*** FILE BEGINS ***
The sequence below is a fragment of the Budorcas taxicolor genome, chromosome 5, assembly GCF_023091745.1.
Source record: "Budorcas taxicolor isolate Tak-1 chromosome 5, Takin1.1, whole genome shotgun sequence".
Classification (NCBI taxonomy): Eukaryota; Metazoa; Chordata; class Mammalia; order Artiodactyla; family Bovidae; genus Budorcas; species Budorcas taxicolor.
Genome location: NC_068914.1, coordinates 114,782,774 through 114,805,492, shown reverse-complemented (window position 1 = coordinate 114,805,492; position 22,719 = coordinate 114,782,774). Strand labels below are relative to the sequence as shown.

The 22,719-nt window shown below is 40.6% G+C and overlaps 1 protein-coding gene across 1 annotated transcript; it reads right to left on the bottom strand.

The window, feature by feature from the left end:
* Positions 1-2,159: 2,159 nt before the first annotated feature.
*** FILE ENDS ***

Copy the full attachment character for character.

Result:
The sequence below is a fragment of the Budorcas taxicolor genome, chromosome 5, assembly GCF_023091745.1.
Source record: "Budorcas taxicolor isolate Tak-1 chromosome 5, Takin1.1, whole genome shotgun sequence".
Classification (NCBI taxonomy): Eukaryota; Metazoa; Chordata; class Mammalia; order Artiodactyla; family Bovidae; genus Budorcas; species Budorcas taxicolor.
Genome location: NC_068914.1, coordinates 114,782,774 through 114,805,492, shown reverse-complemented (window position 1 = coordinate 114,805,492; position 22,719 = coordinate 114,782,774). Strand labels below are relative to the sequence as shown.

The 22,719-nt window shown below is 40.6% G+C and overlaps 1 protein-coding gene across 1 annotated transcript; it reads right to left on the bottom strand.

The window, feature by feature from the left end:
* Positions 1-2,159: 2,159 nt before the first annotated feature.